The club connects students to music and the entertainment industry

The Music Industry Association is a student-run organization that offers workshops, panel discussions, and mixers to help aspiring artists succeed in music and entertainment.



Over the past few decades, the music industry has evolved dramatically, from the way artists are discovered to how consumers receive and enjoy their favorite songs. A social media presence has become virtually mandatory and today’s artists, local and global, are able to record and upload their own music to various streaming platforms for instant sharing.

Lucy Barnard, a double major in Marketing and Legal Studies, said that one thing that seems to stay constant in the field is talent. And at the University of Miami, she says, there is “so much to offer.”

Barnard, originally from the greater Boston area, is the president of the Music Industry Association (MIA), a student-run organization that connects educators and professionals involved in the music and entertainment industries with students. who are actively seeking to launch a professional music career. . The association was founded in 2016 and today has more than 150 members who regularly participate in the events and programs offered throughout the semester.

“MIA hosts guest speakers, panel discussions, conferences, field trips and volunteer gatherings to help our members network and develop their communication skills,” Barnard said. “We also help our members find and secure internships and employment opportunities in the music industry. “

Recently, the organization hosted a chat with musician Avery Lynch: “Avery Lynch and His Team: Songwriter’s Latest EP and Industry Snapshot. Lynch uses TikTok to post original songs and has received 6.2 million likes on the app. During the discussion, she explained to the students how essential it is to maintain a presence on social media to promote music and videos. Lynch said she regularly posts original content and makes sure to engage with her followers.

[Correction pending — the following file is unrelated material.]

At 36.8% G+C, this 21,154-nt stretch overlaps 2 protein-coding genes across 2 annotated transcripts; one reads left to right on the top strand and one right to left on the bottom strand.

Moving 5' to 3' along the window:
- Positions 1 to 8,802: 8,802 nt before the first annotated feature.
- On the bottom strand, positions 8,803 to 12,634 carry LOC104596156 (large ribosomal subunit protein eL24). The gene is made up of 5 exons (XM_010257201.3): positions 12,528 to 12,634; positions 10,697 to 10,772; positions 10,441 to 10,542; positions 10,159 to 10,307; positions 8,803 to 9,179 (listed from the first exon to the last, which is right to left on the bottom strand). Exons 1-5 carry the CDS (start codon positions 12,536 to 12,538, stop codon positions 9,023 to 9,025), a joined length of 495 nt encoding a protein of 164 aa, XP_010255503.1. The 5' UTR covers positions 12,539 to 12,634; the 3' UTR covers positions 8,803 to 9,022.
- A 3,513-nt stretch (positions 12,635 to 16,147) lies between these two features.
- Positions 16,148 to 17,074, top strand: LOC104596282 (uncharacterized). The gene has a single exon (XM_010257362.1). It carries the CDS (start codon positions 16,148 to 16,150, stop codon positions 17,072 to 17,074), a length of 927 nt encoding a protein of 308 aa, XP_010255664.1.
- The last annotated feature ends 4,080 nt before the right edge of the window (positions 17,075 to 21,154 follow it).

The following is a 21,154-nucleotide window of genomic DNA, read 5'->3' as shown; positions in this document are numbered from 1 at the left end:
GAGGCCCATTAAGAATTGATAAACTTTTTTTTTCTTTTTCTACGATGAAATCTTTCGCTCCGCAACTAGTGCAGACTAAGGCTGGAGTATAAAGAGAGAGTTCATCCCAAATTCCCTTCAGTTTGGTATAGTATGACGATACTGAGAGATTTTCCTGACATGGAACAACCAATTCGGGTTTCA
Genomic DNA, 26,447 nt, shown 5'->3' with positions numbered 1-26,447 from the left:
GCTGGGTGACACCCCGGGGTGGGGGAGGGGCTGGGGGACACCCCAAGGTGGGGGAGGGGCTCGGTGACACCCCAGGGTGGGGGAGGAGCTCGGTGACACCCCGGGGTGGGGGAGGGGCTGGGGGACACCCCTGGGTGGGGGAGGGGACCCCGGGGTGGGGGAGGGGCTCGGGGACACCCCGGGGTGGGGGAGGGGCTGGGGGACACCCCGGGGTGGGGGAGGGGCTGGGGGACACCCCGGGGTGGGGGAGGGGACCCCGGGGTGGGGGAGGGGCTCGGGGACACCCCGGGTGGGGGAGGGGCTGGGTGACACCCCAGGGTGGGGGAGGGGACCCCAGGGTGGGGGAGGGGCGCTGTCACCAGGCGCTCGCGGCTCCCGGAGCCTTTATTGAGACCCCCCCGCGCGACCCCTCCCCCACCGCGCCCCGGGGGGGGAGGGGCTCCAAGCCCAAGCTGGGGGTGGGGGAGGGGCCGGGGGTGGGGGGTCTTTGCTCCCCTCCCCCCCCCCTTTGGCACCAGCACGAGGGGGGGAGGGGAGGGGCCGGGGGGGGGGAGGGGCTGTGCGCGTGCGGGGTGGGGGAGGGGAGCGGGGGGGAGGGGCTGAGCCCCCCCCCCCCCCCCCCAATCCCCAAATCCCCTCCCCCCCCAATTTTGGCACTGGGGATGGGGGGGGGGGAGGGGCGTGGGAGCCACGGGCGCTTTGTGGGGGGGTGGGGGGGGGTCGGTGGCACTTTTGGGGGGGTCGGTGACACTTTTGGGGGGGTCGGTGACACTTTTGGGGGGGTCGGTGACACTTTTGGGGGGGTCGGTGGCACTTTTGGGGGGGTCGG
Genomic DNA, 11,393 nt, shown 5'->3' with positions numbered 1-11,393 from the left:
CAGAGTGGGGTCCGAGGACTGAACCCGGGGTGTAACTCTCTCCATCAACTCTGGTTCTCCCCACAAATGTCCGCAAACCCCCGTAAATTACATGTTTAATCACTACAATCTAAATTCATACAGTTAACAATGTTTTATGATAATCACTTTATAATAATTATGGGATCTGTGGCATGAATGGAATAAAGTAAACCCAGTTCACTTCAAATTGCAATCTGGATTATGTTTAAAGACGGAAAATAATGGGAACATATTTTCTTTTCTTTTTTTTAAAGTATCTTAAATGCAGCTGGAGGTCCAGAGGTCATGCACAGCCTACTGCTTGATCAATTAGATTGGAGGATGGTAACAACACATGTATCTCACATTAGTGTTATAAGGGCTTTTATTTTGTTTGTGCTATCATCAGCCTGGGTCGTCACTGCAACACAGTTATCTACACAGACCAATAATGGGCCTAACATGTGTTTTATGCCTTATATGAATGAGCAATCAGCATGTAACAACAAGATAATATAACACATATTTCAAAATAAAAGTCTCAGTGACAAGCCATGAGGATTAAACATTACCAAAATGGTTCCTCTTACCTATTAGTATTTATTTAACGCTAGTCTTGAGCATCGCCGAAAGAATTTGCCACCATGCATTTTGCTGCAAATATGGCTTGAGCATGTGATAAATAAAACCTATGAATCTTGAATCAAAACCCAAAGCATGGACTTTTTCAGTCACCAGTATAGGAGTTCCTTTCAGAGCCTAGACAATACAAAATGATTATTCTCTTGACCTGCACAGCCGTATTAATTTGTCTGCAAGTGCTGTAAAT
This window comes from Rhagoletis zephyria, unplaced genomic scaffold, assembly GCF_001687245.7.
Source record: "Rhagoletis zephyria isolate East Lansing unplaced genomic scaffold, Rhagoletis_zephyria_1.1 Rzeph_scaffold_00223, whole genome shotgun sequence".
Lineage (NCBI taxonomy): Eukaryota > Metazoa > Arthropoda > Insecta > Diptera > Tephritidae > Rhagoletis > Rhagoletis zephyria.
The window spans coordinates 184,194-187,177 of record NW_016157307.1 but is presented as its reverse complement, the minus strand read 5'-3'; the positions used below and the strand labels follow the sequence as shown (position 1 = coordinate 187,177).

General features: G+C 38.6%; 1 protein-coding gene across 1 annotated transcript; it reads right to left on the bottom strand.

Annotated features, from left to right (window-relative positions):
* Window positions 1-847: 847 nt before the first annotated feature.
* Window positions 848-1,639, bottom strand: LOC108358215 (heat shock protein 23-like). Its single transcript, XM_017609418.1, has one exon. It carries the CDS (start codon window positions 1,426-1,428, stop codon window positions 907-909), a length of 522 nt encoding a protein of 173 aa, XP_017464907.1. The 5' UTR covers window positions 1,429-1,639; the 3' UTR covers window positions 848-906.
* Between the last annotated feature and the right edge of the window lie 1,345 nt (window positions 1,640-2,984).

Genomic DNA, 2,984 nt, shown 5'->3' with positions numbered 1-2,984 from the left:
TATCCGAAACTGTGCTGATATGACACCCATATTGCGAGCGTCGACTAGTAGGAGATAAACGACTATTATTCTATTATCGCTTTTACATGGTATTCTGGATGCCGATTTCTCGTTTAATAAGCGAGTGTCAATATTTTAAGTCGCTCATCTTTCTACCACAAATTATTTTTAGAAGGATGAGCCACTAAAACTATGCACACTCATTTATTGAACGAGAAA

“Every morning I would wake up with new views and comments,” Lynch said. “I would write it and film it in 20 to 30 minutes. I did this everyday during the summer. There were a lot of songs to release, but I kept going.

Barnard said first-hand knowledge and experiences such as the advice Lynch shared is what students can expect from MIA as the organization wants to create more intimate networking opportunities to optimize relationships and connections.

“We are currently building a platform on Facebook to foster creative partnerships between student artists and aspiring industry professionals,” Barnard said. This will essentially put the musician in contact with a potential manager, producer or videographer. “This year we are trying to do more to strengthen the entrepreneurial spirit among students who want to thrive in an industry with so many closed doors,” she added.

MIA members said they looked forward to partnering with more academic departments like the Toppel Career Center to help create music industry-specific resumes and portfolios.

Lucie Barnard

Barnard, a self-proclaimed music fanatic, said that while social media has created a new avenue for discovering artists, it’s not enough.

“You just need to get the attention of the desired initial audience, you also have the responsibility to develop and nurture this relationship. And it takes an intentional and consistent effort, ”said Barnard, who is currently an intern at SoCast Digital, a music and entertainment technology company, and IN2UNE Music Inc., a digital promotion and marketing agency. “You also need to tap into who it is that cares about you and learn who they are and what interests them, in order to continue to create content that delivers value consistently. “

Next semester, the organization has already planned several events for its members, including one with singer and songwriter Sara Kinsley, a New York-based alternative pop artist.

For more information about MIA and how to join the student organization, visit their Engage the web page.





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